Thursday, 14 November 2013

Natural Dog Repellent

I came home this evening and after the usual rush of affection from Tilly we went out into the back yard to take the washing off the line.  With my back turned for only a moment, Miss Tilly had jumped my bamboo fence (which i thought would be high enough and a visual deterrent) and was standing there with a mischievious look on her face as if tosay "What"?

Needless to say i had a fit and used my biggest, deepest voice to yell a big NO!   Nothing appeared to be damaged but if she did it while I'm standing less than a few feet away you just know that she is in there while I'm at work and she is unsupervised.  Either that or she connects me being out the back with "gardening time" and she was helping.  Somehow i don't think so.....

So that got me researching natural deterrents.   Im not interested in the myriad of chemical sprays, granules, sonic devices or motion activated water sprinklers that flood the market.  I mean really, she is in the yard most of the day, can you imagine how much water would be wasted everytime she passed in front of a sensor. What fun!  So i have ventured into Google land and looked for more natural deterrents that might also help as pest control.  This is what i found:

Vinegar -  this is effective but vinegar or ammonia can harm plants and are sometimes used as weed killers. There is also the problem that i can smell them too and it not meant to repel me.  Aspie's are very sensitive to smells and I'm not allowed to even use vinegar in the house for cleaning. If you are going to use it then it is suggested that you soak cotton balls in vinegar and put around the garden avoiding contact with plants.

Citrus - I'm going to try this one first as i  think it will be the most pleasant for all - except Tilly. Dogs hate the smell of Citrus.  Orange, lemon, grapefruit, limes, tangerine peels scattered among the garden beds (or the house for that matter) or pure citrus oils or juice in a spray bottle of water is natural and readily available.  I'm not sure how this works but Citrus (in particular Lemon) can also be sprayed on a dog as a natural mosquito repellent.  Given that a dog doesn't like the smell of citrus I'm not sure if it wouldn't rather be bitten.

Pepper - dogs hate chili/pepper as it irritates the eye's, nose & throat.  Pepper is commercially available from the supermarket and relatively cheap.  You can make a mix of ground black and cayenne pepper and sprinkle it around the garden where they are not allowed or it can be added to water in a spray bottle.  You could also mix the pepper with coffee grounds and have a dual purpose deterrent.  Win, Win.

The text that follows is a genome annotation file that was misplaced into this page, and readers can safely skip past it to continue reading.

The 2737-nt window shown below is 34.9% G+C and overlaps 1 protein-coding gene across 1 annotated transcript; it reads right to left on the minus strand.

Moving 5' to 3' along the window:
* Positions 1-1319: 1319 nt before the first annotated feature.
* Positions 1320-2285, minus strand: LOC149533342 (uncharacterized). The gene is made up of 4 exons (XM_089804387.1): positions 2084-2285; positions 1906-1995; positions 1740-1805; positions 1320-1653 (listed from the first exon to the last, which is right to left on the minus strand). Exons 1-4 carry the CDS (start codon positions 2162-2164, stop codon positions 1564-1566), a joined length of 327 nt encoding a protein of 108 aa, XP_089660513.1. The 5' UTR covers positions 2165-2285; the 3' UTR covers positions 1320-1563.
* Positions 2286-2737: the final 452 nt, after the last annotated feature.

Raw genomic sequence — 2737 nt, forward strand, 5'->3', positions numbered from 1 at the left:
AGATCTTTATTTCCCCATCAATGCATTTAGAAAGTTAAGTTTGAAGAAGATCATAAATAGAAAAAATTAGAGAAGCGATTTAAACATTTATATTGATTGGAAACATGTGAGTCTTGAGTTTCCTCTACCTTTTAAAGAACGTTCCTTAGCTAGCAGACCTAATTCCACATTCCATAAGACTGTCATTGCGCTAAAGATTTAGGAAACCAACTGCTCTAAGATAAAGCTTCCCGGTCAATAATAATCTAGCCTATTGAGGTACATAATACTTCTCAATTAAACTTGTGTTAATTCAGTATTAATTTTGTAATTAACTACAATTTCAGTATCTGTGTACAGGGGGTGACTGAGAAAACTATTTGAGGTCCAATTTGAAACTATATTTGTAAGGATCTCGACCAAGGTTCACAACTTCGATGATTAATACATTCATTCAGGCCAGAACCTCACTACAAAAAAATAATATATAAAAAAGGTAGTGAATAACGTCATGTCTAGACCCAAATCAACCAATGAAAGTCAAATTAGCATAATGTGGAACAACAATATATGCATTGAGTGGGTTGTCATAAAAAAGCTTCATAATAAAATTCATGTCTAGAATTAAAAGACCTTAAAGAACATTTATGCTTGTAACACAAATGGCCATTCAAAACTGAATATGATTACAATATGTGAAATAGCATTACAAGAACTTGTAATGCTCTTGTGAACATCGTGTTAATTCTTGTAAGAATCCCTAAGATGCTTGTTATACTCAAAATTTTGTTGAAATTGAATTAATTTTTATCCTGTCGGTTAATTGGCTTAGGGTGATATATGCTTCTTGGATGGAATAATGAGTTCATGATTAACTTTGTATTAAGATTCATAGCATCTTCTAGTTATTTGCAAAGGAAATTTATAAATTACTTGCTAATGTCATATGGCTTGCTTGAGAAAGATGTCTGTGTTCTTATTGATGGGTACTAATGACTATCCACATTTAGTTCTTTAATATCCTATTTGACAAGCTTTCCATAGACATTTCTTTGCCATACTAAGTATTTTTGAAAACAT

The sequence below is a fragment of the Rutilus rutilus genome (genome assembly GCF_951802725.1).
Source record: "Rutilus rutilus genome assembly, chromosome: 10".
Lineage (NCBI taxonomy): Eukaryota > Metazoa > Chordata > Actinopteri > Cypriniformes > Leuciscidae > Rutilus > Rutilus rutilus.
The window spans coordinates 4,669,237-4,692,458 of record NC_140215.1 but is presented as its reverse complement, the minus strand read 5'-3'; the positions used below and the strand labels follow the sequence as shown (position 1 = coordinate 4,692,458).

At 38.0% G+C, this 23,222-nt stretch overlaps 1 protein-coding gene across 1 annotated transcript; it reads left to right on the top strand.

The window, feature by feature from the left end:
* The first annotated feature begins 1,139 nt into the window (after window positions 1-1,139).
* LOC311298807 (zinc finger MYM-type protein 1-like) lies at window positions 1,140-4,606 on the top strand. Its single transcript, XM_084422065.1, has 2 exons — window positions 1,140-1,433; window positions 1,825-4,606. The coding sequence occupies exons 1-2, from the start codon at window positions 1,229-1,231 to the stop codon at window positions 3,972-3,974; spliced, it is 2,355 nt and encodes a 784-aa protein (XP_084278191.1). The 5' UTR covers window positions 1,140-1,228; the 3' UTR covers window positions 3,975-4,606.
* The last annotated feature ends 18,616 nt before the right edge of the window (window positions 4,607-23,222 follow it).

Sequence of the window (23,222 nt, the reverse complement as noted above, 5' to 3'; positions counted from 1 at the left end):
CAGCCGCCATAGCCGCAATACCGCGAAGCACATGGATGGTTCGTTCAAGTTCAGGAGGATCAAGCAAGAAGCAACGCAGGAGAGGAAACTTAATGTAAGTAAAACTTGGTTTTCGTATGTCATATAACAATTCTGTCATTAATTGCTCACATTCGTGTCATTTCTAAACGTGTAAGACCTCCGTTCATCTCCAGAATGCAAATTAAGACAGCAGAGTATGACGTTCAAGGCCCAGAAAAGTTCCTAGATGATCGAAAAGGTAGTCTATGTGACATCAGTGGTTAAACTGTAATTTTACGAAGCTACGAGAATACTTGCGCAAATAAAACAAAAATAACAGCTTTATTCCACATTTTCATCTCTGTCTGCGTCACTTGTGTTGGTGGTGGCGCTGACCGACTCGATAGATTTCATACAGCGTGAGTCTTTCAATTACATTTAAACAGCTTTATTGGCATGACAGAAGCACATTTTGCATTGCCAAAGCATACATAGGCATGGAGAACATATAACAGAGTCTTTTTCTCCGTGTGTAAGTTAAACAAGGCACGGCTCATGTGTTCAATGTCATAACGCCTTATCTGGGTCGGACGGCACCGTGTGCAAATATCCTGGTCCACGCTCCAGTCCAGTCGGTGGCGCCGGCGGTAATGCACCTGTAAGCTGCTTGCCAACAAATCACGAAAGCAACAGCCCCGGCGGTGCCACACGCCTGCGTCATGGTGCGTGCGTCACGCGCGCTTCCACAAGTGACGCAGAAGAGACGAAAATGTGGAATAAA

I don't know why but Tilly likes to poo on the carpet under the gym in the pergola.  At least it is outside the house but I'm sure its not doing the rug much good.  I might try a citrus spray in this area first (it feels kinder) but if it doesn't work, ill go for the pepper spray. Oh, this doesn't relate to me but if you have very young children you might not want to spray where they play.  They might not be so happy with pepper in their mouths transferred from busy fingers.

Plants & Herbs - Many plants have strong smells that repel cats and dogs: Plant in borders around beds, sprinkle dried among the mulch or put in a spray bottle and spray where you don't want them to be.

Coleus Canina (Scardy Cat)
Marigolds  (Great companion plant for tomatoes)
Mustard & Curry Plants
Pepper or Chili plants
Anise, Bergamot, Castor, Calendula & Chives
Rut, Canina, Citronella, Lavender & Rosemary

So lets say you are no so fussy about your pet or doing things naturally.  Here in Oz you can buy a myriad of commercial products that are dog and cat repellents.

The active ingredients in these products are usually Methyl Nonyl Ketone and Citronella.  Lets just say that you are not an animal lover and just want to rid your yard of every living thing.  I actually went to the trouble of checking out this chemical concoction and its toxic not only to pets but humans too.   It has links to carcinogenicity, reproductive and developmental toxicity, neurotoxicity, and acute toxicity.  So why the hell would you use it. Huh !!!! The MSDS on this stuff is full of warnings or it tells you that there is no data available.  I'll leave the choice up to you but why would you choose this when there are simple everyday household products that do the same job.  

Anyway, i know which way i am going to go.  Would you hurt this little bundle of trouble (and love)?

 Thanks for Visiting Living In The Land Of Oz


  1. Aw Miss Tilly is adorable. Good Luck with keeping her off the garden. My girls dont get on the garden but the cats do they think its a sleeping spot for them and tend to squash the plants even ones in pots. grrrrr

  2. I need to start eating a lot of citrus to load up my gardens with peel methinks. I am so sick and tired of finding disurbed soil and mulch and discovering the stinky "surprise" underneath. :( Not good in vegetable gardens.
    Cayenne and pepper are also often used, in combination with garlic to create a natural bug spray for plants too. As much as permaulture principles dictate leaving them to form their own societies in balance with insects and their predators... :)
    As for carcinogens vs natural approach, there is also the added bonus in that lemon peels are free! :D

  3. Citrus truly helped me a lot in the past and is a great alternative for those who don’t want to risk using chemicals.

    Andrew John


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